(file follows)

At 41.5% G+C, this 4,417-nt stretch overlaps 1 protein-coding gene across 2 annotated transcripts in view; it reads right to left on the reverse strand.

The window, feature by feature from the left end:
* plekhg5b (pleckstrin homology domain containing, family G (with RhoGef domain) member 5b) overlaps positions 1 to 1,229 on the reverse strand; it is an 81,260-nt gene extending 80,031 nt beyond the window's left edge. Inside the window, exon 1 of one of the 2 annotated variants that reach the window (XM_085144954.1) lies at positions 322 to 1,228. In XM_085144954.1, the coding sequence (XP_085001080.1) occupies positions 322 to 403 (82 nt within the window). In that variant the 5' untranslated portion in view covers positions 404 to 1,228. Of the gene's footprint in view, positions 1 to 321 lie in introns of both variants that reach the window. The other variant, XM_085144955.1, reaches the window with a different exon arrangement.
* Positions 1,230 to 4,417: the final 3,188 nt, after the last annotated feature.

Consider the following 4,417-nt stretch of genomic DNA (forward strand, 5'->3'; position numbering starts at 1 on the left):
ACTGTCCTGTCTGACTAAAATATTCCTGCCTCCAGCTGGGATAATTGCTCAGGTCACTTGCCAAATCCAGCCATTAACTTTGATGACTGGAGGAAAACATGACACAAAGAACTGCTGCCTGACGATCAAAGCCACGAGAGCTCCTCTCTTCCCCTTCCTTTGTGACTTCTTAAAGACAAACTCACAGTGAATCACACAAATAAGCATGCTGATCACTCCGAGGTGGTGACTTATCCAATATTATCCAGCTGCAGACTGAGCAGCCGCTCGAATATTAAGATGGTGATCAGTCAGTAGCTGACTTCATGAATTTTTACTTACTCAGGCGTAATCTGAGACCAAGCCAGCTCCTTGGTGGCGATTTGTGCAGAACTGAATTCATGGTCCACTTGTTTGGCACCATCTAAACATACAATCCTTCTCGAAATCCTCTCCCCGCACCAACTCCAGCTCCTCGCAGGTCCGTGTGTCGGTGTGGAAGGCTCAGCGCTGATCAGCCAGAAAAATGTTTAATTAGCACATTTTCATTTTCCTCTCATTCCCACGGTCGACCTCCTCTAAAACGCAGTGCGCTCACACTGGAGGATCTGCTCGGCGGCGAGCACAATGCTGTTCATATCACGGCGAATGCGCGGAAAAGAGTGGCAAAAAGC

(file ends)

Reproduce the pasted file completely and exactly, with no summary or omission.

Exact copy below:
At 41.5% G+C, this 4,417-nt stretch overlaps 1 protein-coding gene across 2 annotated transcripts in view; it reads right to left on the reverse strand.

The window, feature by feature from the left end:
* plekhg5b (pleckstrin homology domain containing, family G (with RhoGef domain) member 5b) overlaps positions 1 to 1,229 on the reverse strand; it is an 81,260-nt gene extending 80,031 nt beyond the window's left edge. Inside the window, exon 1 of one of the 2 annotated variants that reach the window (XM_085144954.1) lies at positions 322 to 1,228. In XM_085144954.1, the coding sequence (XP_085001080.1) occupies positions 322 to 403 (82 nt within the window). In that variant the 5' untranslated portion in view covers positions 404 to 1,228. Of the gene's footprint in view, positions 1 to 321 lie in introns of both variants that reach the window. The other variant, XM_085144955.1, reaches the window with a different exon arrangement.
* Positions 1,230 to 4,417: the final 3,188 nt, after the last annotated feature.

Consider the following 4,417-nt stretch of genomic DNA (forward strand, 5'->3'; position numbering starts at 1 on the left):
ACTGTCCTGTCTGACTAAAATATTCCTGCCTCCAGCTGGGATAATTGCTCAGGTCACTTGCCAAATCCAGCCATTAACTTTGATGACTGGAGGAAAACATGACACAAAGAACTGCTGCCTGACGATCAAAGCCACGAGAGCTCCTCTCTTCCCCTTCCTTTGTGACTTCTTAAAGACAAACTCACAGTGAATCACACAAATAAGCATGCTGATCACTCCGAGGTGGTGACTTATCCAATATTATCCAGCTGCAGACTGAGCAGCCGCTCGAATATTAAGATGGTGATCAGTCAGTAGCTGACTTCATGAATTTTTACTTACTCAGGCGTAATCTGAGACCAAGCCAGCTCCTTGGTGGCGATTTGTGCAGAACTGAATTCATGGTCCACTTGTTTGGCACCATCTAAACATACAATCCTTCTCGAAATCCTCTCCCCGCACCAACTCCAGCTCCTCGCAGGTCCGTGTGTCGGTGTGGAAGGCTCAGCGCTGATCAGCCAGAAAAATGTTTAATTAGCACATTTTCATTTTCCTCTCATTCCCACGGTCGACCTCCTCTAAAACGCAGTGCGCTCACACTGGAGGATCTGCTCGGCGGCGAGCACAATGCTGTTCATATCACGGCGAATGCGCGGAAAAGAGTGGCAAAAAGC